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Brain re-training could help Parkinson's patients

Brain re-training could help people with Parkinson s disease Improves symptoms

Patients with early Parkinson's disease may be able to improve their symptoms by re-training their brains, research suggests.

Researchers at Cardiff University found people with Parkinson's disease were able to alter their own brain activity after watching real-time scans of how their brain was responding to various activities and actions.

The study, published in the Journal of Neuroscience, involved 10 patients, all with early stage Parkinson's.

Half of the patients were placed in a Magnetic Resonance Imaging (MRI) scanner, and were asked to squeeze a hand, while the scanner monitored brain activity linked to the movement. The other half were not scanned.

The brain activity levels were shown to each of the patients on a display screen, in real-time.

The patients were then asked to imagine making complex movements, and were able to see changes in their own brain activity on the screen. With practice, the patients learned to alter activity in specific parts of their brain associated with movement.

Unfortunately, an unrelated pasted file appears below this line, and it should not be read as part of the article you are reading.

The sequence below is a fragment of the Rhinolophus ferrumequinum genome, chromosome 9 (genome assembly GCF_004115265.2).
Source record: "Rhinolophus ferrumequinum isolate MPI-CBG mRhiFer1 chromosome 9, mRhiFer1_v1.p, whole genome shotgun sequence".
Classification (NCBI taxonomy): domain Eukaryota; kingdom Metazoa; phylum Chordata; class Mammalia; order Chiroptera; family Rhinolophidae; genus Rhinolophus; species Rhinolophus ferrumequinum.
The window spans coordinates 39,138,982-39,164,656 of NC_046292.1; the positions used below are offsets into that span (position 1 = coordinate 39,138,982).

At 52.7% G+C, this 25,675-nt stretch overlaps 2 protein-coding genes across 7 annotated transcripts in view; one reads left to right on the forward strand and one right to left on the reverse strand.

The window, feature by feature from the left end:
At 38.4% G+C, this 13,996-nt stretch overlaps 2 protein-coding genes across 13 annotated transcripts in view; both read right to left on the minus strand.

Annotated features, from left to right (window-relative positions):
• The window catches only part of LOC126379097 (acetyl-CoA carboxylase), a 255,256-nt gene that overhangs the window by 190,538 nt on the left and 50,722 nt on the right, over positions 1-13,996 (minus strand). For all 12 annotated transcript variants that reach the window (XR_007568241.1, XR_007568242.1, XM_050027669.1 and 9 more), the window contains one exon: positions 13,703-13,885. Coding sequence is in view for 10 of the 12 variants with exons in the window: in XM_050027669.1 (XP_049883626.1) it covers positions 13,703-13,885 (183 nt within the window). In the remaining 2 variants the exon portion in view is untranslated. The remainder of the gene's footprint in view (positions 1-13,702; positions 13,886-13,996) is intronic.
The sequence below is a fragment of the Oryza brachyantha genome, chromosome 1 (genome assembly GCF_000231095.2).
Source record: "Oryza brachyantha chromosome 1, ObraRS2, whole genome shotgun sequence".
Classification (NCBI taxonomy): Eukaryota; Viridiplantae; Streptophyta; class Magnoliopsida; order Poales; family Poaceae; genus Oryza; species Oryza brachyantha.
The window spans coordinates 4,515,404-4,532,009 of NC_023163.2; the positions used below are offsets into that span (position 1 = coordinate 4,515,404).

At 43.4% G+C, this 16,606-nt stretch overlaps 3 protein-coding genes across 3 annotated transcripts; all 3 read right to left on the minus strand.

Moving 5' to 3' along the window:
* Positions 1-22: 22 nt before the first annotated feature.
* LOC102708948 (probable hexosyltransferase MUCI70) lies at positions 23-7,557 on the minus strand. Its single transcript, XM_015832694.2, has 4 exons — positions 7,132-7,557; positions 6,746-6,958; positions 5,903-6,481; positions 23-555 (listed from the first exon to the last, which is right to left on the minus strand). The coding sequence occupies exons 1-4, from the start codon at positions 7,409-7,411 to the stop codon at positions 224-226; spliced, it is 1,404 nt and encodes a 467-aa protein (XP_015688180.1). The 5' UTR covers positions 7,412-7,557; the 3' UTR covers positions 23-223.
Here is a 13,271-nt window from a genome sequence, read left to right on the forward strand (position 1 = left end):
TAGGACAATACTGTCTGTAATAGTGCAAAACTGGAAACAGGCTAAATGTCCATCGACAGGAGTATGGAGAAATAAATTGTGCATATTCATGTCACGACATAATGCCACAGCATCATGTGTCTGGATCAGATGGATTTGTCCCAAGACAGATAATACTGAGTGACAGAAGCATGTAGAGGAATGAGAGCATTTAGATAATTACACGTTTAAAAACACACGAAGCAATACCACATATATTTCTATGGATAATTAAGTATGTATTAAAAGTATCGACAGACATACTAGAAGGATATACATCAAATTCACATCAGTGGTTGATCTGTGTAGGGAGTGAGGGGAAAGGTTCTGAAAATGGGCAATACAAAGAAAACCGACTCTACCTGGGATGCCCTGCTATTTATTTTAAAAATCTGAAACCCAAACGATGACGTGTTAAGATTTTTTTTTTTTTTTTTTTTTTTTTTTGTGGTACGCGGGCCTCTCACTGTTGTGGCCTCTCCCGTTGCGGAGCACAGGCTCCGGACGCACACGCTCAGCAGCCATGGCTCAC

It was the first time the neurofeedback technique had been used with Parkinson's patients, the researchers said.

Professor David Linden, who led the study, said: "In this study we assessed whether patients with Parkinson’s disease are able to alter their brain activity to improve their motor function.

"We found that the five patients whose received neurofeedback were able to increase activity in brain networks important for movements and that this intervention resulted in an overall improvement in motor speed – in this case, finger tapping."

"The training resulted in clinically relevant improvement of motor functions – so assuming patients can learn to transfer the strategies used during neurofeedback into real-life settings, it might also become possible to sustain the clinical benefits."

He added: "We have to be clear: this won’t stop the progression of the disease or offer sufferers false hope, but it does have the potential to alter the course of motor symptoms and possibly reduce drug requirements in early disease.

"This may have the effect of delaying more severe motor complications and improve the quality of life of patients affected by Parkinson's disease."

The researchers now hope to carry out a larger clinical trial of the technique.

Claire Bale, senior research communications officer at Parkinson's UK, said: "This study showed that people with Parkinson's were able to alter their own brain activity to improve their movement symptoms using live feedback from brain scans.

"This highlights the amazing ability of the brain to change and adapt.

"While these results are exciting, it's still very early days.

"And we need much larger, in-depth studies to help us understand the potential these techniques may have to tackle some of the symptoms of Parkinson's."

This article was published on Thu 10 November 2011



Image © Cardiff University


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